4. Change of Maximum Step Length (MSL) test [ Time Frame: 10 minutes/session; measured at weeks 0, 6, and 12 of the experiment ]
    The participants performed the MSL test in the forward, lateral and backward directions. For the forward direction test, the participants assumed the starting position by crossing their arms over their chest. They were then instructed to take a maximum step forward with one leg without moving the other, and then to return to the starting position with a single step.



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Ages Eligible for Study:   40 Years to 80 Years   (Adult, Older Adult)
Sexes Eligible for Study:   All
Accepts Healthy Volunteers:   No
Criteria

Inclusion Criteria:

  • medical diagnosis of idiopathic Parkinson's Disease
  • independent community ambulatory individuals
  • capable of giving informed and written consent (Mini-Mental Status Examination (MMSE)>23)

Exclusion Criteria:

  • the other neurological conditions such as dementia, and stroke, or if they have arthritis, vision impairment,
  • cardiovascular disease that impair walking, or diabetic and uremic individuals, or if they were unable to walk without assistance.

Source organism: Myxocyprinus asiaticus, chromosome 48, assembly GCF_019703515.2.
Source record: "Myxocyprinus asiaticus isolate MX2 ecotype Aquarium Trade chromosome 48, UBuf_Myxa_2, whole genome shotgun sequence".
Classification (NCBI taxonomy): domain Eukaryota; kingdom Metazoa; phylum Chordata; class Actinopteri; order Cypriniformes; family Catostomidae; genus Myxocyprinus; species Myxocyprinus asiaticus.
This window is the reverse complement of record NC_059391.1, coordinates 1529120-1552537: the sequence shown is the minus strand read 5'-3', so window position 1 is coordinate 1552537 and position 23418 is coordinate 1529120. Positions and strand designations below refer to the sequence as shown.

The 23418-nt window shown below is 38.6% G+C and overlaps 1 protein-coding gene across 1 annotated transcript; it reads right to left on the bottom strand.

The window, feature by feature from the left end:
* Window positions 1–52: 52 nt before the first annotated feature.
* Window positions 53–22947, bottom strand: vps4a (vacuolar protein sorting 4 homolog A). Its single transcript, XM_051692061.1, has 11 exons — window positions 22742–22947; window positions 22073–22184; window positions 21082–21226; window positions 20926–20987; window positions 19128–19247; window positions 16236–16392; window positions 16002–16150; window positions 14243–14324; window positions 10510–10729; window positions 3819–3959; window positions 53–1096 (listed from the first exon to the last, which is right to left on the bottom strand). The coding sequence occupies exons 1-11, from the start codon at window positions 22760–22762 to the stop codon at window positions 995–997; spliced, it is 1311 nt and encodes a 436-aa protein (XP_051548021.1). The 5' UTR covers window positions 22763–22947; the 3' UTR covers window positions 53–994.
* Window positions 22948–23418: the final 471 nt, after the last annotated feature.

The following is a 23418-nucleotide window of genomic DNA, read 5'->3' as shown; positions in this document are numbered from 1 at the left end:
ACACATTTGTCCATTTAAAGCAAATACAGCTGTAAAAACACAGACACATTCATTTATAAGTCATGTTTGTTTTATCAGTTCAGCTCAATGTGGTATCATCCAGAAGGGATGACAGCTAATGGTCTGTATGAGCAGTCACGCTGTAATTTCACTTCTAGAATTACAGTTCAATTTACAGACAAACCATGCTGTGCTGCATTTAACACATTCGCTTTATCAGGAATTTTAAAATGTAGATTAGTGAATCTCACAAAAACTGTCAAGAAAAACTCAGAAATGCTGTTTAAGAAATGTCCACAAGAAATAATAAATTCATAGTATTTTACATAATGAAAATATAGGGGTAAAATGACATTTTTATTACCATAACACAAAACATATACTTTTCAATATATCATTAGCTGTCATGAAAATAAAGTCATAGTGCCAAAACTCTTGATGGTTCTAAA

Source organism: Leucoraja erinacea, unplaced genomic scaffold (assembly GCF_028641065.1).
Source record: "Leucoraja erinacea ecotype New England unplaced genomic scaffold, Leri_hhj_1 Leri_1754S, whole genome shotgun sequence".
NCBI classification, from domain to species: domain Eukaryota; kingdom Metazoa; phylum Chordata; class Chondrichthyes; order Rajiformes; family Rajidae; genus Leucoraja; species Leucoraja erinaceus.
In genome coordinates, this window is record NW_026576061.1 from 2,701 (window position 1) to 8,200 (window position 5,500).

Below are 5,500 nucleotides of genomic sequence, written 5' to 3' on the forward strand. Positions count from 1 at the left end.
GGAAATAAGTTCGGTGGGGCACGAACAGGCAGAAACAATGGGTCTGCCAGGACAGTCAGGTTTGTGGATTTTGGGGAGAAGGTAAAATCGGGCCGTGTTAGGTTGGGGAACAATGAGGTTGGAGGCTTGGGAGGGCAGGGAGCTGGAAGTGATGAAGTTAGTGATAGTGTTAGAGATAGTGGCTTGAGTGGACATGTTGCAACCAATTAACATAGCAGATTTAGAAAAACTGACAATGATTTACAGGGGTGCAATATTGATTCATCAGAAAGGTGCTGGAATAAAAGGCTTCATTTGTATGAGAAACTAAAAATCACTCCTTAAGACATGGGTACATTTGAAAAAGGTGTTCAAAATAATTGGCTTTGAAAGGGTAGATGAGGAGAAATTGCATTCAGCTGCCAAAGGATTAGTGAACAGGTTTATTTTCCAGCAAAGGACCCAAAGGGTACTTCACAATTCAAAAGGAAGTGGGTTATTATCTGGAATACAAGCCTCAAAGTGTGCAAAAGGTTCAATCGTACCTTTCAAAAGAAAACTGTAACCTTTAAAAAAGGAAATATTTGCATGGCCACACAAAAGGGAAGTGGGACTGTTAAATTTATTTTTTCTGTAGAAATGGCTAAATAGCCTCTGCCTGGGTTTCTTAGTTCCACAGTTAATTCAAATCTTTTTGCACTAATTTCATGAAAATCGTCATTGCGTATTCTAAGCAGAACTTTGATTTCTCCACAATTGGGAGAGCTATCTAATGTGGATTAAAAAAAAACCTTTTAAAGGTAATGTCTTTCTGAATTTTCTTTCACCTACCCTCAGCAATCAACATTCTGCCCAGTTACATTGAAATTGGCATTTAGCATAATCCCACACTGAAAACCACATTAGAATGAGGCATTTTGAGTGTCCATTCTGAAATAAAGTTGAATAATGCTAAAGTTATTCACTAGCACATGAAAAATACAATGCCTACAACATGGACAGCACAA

Information from the National Library of Medicine

To learn more about this study, you or your doctor may contact the study research staff using the contact information provided by the sponsor.

Please refer to this study by its ClinicalTrials.gov identifier (NCT number): NCT03689764


Locations
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Taiwan
Taipei Medical university Hospital
Taipei, Taiwan
Sponsors and Collaborators
Taipei Medical University Hospital
Investigators
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Principal Investigator: Chien-Hung Lai, MD PhD Taipei Medical University Hospital

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Responsible Party: Lai chien hung, Professor, Taipei Medical University Hospital
ClinicalTrials.gov Identifier: NCT03689764     History of Changes
Other Study ID Numbers: 201311032
First Posted: September 28, 2018    Key Record Dates
Last Update Posted: September 28, 2018
Last Verified: September 2018
Individual Participant Data (IPD) Sharing Statement:
Plan to Share IPD: Undecided

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Studies a U.S. FDA-regulated Drug Product: No
Studies a U.S. FDA-regulated Device Product: No

Additional relevant MeSH terms:
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Parkinson Disease
Parkinsonian Disorders
Basal Ganglia Diseases
Brain Diseases
Central Nervous System Diseases
Nervous System Diseases
Movement Disorders
Neurodegenerative Diseases